2020/02/05 15:11:27 server: listening on 127.0.0.1:8443
2020/02/05 15:11:29 client: request 1: sent
2020/02/05 15:11:29 http1 connstate: 127.0.0.1:8443 -> 127.0.0.1:37814: state new
2020/02/05 15:11:29 http1 connstate: 127.0.0.1:8443 -> 127.0.0.1:37814: state active
2020/02/05 15:11:32 http1 connstate: 127.0.0.1:8443 -> 127.0.0.1:37814: state idle
2020/02/05 15:11:32 client: request 1: response: 200: received request 1 over http1
2020/02/05 15:11:32 client: request 2: sent
2020/02/05 15:11:32 http1 connstate: 127.0.0.1:8443 -> 127.0.0.1:37814: state active
2020/02/05 15:11:35 http1 connstate: 127.0.0.1:8443 -> 127.0.0.1:37814: state idle
2020/02/05 15:11:35 client: request 2: response: 200: received request 2 over http1
2020/02/05 15:11:35 client: request 3: sent
2020/02/05 15:11:35 http1 connstate: 127.0.0.1:8443 -> 127.0.0.1:37814: state active
2020/02/05 15:11:38 http1 connstate: 127.0.0.1:8443 -> 127.0.0.1:37814: state idle
2020/02/05 15:11:38 client: request 3: response: 200: received request 3 over http1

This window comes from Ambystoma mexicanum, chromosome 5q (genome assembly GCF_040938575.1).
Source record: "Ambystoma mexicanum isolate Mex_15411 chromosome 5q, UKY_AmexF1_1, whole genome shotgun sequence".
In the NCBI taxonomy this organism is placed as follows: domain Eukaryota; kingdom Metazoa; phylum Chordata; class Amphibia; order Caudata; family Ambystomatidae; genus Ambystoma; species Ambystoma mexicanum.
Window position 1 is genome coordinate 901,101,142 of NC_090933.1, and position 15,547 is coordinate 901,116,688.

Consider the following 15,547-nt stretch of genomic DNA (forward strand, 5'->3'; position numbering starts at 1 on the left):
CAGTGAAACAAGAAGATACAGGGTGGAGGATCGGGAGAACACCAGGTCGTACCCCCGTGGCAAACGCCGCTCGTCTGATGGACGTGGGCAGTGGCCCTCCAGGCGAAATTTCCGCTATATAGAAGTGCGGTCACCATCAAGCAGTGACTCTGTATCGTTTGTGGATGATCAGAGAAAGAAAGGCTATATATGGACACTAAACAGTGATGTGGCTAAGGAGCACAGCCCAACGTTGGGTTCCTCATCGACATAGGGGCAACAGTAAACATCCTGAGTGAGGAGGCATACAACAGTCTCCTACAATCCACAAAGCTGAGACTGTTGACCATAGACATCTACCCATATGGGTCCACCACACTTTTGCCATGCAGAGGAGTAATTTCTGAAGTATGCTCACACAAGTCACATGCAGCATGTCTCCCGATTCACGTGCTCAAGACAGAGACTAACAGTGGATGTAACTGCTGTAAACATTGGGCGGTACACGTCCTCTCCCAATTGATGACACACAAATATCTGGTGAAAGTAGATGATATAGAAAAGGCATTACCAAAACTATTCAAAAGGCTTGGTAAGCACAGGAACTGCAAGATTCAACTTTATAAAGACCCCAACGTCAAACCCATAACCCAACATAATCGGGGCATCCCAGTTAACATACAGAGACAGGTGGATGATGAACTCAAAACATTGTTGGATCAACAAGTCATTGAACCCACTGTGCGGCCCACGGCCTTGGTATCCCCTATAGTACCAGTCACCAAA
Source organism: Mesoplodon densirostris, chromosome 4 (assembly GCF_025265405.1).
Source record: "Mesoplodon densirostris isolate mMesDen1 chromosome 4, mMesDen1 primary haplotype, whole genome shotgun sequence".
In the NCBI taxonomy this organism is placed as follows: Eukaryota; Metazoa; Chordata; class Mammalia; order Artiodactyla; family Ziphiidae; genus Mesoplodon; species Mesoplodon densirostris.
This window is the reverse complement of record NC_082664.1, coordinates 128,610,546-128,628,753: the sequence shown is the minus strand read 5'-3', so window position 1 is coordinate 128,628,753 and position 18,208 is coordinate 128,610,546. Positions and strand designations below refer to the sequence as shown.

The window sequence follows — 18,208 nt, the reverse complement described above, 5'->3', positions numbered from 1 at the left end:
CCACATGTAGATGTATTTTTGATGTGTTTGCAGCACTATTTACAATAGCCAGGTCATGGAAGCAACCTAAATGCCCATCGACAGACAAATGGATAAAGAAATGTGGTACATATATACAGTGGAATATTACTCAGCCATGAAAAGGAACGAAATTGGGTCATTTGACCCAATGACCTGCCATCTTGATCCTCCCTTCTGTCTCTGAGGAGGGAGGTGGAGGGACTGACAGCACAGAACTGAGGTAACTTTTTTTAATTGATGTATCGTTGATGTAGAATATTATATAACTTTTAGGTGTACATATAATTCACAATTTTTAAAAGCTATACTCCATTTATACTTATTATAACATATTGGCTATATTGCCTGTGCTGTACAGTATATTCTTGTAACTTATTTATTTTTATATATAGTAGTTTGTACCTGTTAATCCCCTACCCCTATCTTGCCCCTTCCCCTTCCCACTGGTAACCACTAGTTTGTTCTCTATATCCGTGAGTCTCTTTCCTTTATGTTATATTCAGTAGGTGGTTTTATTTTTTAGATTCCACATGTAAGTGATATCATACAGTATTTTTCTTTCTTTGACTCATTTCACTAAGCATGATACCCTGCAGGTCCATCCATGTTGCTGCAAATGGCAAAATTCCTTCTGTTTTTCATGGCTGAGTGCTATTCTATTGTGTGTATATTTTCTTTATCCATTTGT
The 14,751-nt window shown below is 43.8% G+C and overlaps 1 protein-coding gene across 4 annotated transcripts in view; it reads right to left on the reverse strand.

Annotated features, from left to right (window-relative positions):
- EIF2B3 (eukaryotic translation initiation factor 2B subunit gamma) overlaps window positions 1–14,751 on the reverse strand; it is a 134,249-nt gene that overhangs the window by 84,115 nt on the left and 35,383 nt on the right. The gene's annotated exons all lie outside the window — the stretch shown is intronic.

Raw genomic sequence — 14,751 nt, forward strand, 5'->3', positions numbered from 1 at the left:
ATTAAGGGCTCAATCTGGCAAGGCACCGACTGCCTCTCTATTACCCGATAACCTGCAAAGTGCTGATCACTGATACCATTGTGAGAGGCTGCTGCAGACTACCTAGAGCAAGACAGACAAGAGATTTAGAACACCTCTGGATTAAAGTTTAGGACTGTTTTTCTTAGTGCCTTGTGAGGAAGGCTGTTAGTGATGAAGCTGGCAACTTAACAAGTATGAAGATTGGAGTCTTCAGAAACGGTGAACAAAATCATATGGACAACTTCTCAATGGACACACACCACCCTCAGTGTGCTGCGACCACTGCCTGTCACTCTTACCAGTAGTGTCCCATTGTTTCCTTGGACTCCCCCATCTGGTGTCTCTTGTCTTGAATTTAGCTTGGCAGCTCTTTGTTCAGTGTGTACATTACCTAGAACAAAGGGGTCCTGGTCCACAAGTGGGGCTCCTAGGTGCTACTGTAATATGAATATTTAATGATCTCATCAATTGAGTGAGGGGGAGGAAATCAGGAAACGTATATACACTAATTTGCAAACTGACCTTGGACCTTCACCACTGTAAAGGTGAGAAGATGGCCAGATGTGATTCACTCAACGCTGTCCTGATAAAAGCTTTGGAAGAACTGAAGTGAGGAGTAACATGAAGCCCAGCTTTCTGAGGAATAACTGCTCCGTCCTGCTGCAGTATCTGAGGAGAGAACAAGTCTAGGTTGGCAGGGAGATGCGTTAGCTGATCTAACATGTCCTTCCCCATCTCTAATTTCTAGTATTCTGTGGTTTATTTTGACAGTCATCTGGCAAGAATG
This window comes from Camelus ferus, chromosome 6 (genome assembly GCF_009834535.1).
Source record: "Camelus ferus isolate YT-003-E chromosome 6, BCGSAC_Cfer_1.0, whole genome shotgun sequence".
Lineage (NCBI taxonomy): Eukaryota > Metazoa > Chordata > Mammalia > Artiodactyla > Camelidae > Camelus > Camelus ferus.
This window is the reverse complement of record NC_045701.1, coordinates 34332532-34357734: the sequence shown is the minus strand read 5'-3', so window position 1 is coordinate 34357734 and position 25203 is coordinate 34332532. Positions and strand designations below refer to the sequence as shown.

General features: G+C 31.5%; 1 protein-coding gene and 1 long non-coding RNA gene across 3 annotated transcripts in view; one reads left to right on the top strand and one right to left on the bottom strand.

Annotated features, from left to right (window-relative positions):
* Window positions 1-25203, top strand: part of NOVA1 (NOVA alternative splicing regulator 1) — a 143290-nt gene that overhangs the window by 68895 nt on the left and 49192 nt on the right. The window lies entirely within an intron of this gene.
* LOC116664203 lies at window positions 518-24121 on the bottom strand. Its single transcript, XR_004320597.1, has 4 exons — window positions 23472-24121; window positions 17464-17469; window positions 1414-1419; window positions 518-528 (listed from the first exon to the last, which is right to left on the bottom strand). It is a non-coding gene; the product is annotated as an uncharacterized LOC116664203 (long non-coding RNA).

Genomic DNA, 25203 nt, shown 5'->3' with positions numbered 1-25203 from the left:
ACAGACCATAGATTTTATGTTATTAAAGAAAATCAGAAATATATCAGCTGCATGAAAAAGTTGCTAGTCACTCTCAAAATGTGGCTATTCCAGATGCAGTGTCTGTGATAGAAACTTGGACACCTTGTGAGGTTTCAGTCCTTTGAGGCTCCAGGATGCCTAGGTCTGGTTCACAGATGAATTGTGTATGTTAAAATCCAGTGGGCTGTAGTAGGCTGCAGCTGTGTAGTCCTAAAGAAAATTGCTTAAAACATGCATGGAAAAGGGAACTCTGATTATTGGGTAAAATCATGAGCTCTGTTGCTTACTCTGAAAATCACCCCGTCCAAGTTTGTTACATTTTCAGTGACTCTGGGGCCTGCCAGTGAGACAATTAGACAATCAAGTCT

2020/02/05 15:11:38 client: request 4: sent
2020/02/05 15:11:38 http1 connstate: 127.0.0.1:8443 -> 127.0.0.1:37814: state active
2020/02/05 15:11:38 ========== calling shutdown ==========
2020/02/05 15:11:38 servertls error: http: Server closed
2020/02/05 15:11:38 server: no longer serving, waiting 5s seconds before exiting...
2020/02/05 15:11:43 done.
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@fraenkel fraenkel commented Feb 6, 2020

@nwidger Its all related on how connection management works and when idle connections are closed.
There is an outstanding issue #26303, which I need more details on since its unclear to me why http2 is being managed this way.

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@nwidger nwidger commented Feb 6, 2020

@fraenkel Agreed, I too am very curious to learn more.

@cagedmantis cagedmantis added this to the Backlog milestone Feb 7, 2020
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@cagedmantis cagedmantis commented Feb 7, 2020

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@nwidger nwidger commented Feb 13, 2020

@fraenkel Is there anything I can do to help make progress? I am very interested in addressing this issue as it is causing us upgrade issues in production. Right now my only fix is to disable HTTP/2.

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@fraenkel fraenkel commented Feb 13, 2020

Not at this time.